We had to place my dad in a care home.
Just a few simple words, holding nearly unbearable pain.
My dad had Parkinson’s disease. We helplessly watched his inexorable decline, from a strong and fiercely independent do-it-yourselfer to a frail and unsteady man whom I barely recognized as my dad.
He became confused at night, getting up frequently and often aimlessly, sometimes staying in bed only a few minutes at a time. My brother and I started taking turns being on “night duty.” We assisted him to the bathroom and made sure he didn’t do anything weird, like fill up all the waste baskets in the house with water, or decide to pull down a ladder to paint the house at 3 AM.
It was constant. All night.
Our sleep was completely disrupted.
My dad began to resent our hovering. We would remind him, “Don’t get up by yourself,” and within seconds of turning our backs, he would stand and fall. We wanted to keep him safe. He didn’t think he needed safekeeping. Frustration on both sides rose; tempers flared; ugly words were said.
We were all exhausted, physically and emotionally.
In the months leading up to his placement, I became emotionally fragile, and found myself fighting tears in public. Standing in line at the post office, the person behind me would want to engage in friendly small-talk. Couldn’t she see my pain, my suffering? I stumbled through answers.
Picking up a prescription at the pharmacy, I would glimpse the style of walker my dad used, and almost start sobbing. No one seemed to notice as I fought back the tears threatening to overwhelm me.
At the check-out counter at the grocery store, the cashier would brightly ask, “How are you today?” and I would whisper, “Fine, thanks,” desperately hoping I could contain the flood of tears until I was safely away. Sometimes they came as I was still walking across the parking lot.
In the refuge of my car, I would bow my head to the steering wheel, and cry and cry.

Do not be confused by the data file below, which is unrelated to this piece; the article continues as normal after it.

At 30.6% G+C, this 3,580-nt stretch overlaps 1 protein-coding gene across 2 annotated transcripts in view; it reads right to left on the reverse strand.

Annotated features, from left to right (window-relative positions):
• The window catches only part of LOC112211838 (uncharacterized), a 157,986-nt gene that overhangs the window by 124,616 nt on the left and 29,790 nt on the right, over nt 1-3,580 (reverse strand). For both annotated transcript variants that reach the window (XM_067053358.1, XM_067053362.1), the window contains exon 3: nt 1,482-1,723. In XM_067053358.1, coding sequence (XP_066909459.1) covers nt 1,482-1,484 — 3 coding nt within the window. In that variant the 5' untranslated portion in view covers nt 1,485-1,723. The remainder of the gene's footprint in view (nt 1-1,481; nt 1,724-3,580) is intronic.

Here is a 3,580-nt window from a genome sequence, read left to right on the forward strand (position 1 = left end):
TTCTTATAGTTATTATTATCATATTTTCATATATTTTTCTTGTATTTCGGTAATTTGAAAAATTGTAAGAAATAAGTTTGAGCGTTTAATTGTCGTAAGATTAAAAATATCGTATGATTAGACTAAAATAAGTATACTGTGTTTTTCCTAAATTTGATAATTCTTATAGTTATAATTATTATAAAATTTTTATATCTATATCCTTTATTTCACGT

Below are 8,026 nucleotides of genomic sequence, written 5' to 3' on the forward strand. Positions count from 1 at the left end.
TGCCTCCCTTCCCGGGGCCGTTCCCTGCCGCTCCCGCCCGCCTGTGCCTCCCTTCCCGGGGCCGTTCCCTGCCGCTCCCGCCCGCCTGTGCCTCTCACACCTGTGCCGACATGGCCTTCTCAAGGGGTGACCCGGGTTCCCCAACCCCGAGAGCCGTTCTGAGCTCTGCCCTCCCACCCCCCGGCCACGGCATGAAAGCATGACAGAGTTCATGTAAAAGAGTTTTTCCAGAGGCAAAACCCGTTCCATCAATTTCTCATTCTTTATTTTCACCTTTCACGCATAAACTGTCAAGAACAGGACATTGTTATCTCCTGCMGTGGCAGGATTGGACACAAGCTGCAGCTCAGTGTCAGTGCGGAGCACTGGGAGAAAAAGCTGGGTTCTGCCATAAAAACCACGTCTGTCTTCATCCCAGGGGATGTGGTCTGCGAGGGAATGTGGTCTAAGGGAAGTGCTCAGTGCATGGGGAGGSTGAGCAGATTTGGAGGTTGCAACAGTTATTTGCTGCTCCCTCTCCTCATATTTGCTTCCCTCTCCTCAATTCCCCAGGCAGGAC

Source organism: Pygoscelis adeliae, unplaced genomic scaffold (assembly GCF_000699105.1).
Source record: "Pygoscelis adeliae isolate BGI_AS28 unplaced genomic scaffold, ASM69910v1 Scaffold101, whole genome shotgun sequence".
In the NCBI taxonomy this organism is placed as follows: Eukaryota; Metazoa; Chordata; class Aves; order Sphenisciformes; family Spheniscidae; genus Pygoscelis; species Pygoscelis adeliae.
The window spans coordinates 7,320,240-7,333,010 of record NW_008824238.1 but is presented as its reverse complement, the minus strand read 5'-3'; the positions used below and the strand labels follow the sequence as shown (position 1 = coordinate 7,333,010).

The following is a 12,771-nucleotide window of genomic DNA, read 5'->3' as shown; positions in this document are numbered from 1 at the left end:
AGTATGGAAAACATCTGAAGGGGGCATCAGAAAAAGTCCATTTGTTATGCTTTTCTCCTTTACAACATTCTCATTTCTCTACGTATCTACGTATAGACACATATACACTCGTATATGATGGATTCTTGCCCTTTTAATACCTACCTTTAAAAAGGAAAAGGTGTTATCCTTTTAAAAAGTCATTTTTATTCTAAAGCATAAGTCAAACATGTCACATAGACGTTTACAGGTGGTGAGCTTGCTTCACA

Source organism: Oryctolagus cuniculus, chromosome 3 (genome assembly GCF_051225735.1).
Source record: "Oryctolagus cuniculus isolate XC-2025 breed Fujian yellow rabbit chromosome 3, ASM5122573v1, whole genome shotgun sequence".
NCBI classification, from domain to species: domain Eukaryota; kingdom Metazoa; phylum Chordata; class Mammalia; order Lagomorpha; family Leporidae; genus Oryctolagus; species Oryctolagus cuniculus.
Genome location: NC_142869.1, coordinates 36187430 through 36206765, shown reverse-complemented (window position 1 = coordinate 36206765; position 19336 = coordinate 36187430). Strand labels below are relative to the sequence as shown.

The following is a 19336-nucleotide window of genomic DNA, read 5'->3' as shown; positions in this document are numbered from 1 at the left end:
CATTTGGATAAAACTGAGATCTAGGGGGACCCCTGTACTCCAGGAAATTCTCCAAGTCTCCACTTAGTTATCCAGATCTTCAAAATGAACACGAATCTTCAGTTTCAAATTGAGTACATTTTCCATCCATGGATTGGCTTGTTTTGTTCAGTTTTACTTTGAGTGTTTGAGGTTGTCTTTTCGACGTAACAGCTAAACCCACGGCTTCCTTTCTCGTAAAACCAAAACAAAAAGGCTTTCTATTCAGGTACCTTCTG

I cried driving to work. I cried driving home from work. I fought tears during my shift. I was a wreck.
I felt like I had an enormous neon sign above my head, flashing to the world “Unbearable pain and suffering! Right here!” but somehow no one seemed to see it. How could that be?
The pain was so pervasive, so front-and-center, I could barely breathe.
And yet people treated me as if nothing were wrong. Even worse, I was supposed to act like nothing were wrong. How could I possibly go about my day, conducting business as usual? Every single interaction for which I had to say “Fine, thanks” or otherwise act “normal” felt disrespectful to my dad and his situation, as well as blatantly and profoundly untrue.
I was not fine. Things were not normal.
I was losing my dad! I was losing him, and couldn’t do a thing to stop it.
Ordinarily a happy person, I found myself drowning in pain and sorrow.
I walk through the streets and nobody stares,
Nobody points: people seem unaware
I’m an alien person – totally changed
By alien feelings, brimming with pain.
I guess they can’t tell that my world’s upside down;
I guess they don’t know I’m just stumbling around.
It’s amazing to me they can’t physically see
The dense cloud of sadness that suffocates me.
So I go through the motions, barely alive,
Say “Fine, how are you?” while I’m dying inside.
I chit-chat and smile and swallow down tears,
And my heart screams “I’M BREAKING!” but nobody hears.
I go out in public and try not to cry;
I pretend all is normal, a staggering lie.
By alien sadness I’m trapped, never free
In a prison of pain, in an alien me.